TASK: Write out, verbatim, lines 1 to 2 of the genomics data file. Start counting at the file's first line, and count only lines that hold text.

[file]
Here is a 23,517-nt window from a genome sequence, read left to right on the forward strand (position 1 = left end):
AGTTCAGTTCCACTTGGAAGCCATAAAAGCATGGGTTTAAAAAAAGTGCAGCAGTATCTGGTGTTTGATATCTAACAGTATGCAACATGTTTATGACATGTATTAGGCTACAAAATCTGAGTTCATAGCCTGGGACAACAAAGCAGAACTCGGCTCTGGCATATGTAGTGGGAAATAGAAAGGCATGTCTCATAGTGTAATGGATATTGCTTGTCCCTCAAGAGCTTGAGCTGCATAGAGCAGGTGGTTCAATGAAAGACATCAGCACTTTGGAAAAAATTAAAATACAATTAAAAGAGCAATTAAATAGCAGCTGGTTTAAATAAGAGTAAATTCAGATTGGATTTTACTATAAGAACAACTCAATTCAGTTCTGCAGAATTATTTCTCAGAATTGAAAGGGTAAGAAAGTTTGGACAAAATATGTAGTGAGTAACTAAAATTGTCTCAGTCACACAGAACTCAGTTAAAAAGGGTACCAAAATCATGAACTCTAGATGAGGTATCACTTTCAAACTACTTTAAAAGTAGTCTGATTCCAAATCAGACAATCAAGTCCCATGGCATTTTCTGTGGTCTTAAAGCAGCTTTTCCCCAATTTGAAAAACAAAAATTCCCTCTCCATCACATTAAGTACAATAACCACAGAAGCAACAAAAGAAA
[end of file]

Here is a 23,517-nt window from a genome sequence, read left to right on the forward strand (position 1 = left end):
AGTTCAGTTCCACTTGGAAGCCATAAAAGCATGGGTTTAAAAAAAGTGCAGCAGTATCTGGTGTTTGATATCTAACAGTATGCAACATGTTTATGACATGTATTAGGCTACAAAATCTGAGTTCATAGCCTGGGACAACAAAGCAGAACTCGGCTCTGGCATATGTAGTGGGAAATAGAAAGGCATGTCTCATAGTGTAATGGATATTGCTTGTCCCTCAAGAGCTTGAGCTGCATAGAGCAGGTGGTTCAATGAAAGACATCAGCACTTTGGAAAAAATTAAAATACAATTAAAAGAGCAATTAAATAGCAGCTGGTTTAAATAAGAGTAAATTCAGATTGGATTTTACTATAAGAACAACTCAATTCAGTTCTGCAGAATTATTTCTCAGAATTGAAAGGGTAAGAAAGTTTGGACAAAATATGTAGTGAGTAACTAAAATTGTCTCAGTCACACAGAACTCAGTTAAAAAGGGTACCAAAATCATGAACTCTAGATGAGGTATCACTTTCAAACTACTTTAAAAGTAGTCTGATTCCAAATCAGACAATCAAGTCCCATGGCATTTTCTGTGGTCTTAAAGCAGCTTTTCCCCAATTTGAAAAACAAAAATTCCCTCTCCATCACATTAAGTACAATAACCACAGAAGCAACAAAAGAAA